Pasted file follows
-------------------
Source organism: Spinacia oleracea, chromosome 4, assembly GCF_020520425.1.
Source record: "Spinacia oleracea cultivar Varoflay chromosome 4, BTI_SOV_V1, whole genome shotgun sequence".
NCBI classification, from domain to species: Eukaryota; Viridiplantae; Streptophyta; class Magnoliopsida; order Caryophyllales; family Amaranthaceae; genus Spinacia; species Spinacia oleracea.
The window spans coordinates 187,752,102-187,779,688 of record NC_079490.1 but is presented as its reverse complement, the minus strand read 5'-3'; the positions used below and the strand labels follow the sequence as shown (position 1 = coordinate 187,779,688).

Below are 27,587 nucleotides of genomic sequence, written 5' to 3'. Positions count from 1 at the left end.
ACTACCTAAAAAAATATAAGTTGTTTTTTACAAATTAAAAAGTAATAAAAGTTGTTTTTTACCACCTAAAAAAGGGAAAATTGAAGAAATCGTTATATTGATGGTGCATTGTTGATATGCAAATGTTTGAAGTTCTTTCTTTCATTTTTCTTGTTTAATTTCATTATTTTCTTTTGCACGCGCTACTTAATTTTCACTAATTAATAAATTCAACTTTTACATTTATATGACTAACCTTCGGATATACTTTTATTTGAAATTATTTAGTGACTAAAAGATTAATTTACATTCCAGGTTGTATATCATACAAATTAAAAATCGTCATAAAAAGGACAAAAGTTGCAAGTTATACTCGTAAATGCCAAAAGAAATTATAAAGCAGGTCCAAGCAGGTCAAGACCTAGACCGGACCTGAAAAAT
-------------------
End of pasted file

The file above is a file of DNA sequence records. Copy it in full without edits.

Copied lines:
Source organism: Spinacia oleracea, chromosome 4, assembly GCF_020520425.1.
Source record: "Spinacia oleracea cultivar Varoflay chromosome 4, BTI_SOV_V1, whole genome shotgun sequence".
NCBI classification, from domain to species: Eukaryota; Viridiplantae; Streptophyta; class Magnoliopsida; order Caryophyllales; family Amaranthaceae; genus Spinacia; species Spinacia oleracea.
The window spans coordinates 187,752,102-187,779,688 of record NC_079490.1 but is presented as its reverse complement, the minus strand read 5'-3'; the positions used below and the strand labels follow the sequence as shown (position 1 = coordinate 187,779,688).

Below are 27,587 nucleotides of genomic sequence, written 5' to 3'. Positions count from 1 at the left end.
ACTACCTAAAAAAATATAAGTTGTTTTTTACAAATTAAAAAGTAATAAAAGTTGTTTTTTACCACCTAAAAAAGGGAAAATTGAAGAAATCGTTATATTGATGGTGCATTGTTGATATGCAAATGTTTGAAGTTCTTTCTTTCATTTTTCTTGTTTAATTTCATTATTTTCTTTTGCACGCGCTACTTAATTTTCACTAATTAATAAATTCAACTTTTACATTTATATGACTAACCTTCGGATATACTTTTATTTGAAATTATTTAGTGACTAAAAGATTAATTTACATTCCAGGTTGTATATCATACAAATTAAAAATCGTCATAAAAAGGACAAAAGTTGCAAGTTATACTCGTAAATGCCAAAAGAAATTATAAAGCAGGTCCAAGCAGGTCAAGACCTAGACCGGACCTGAAAAAT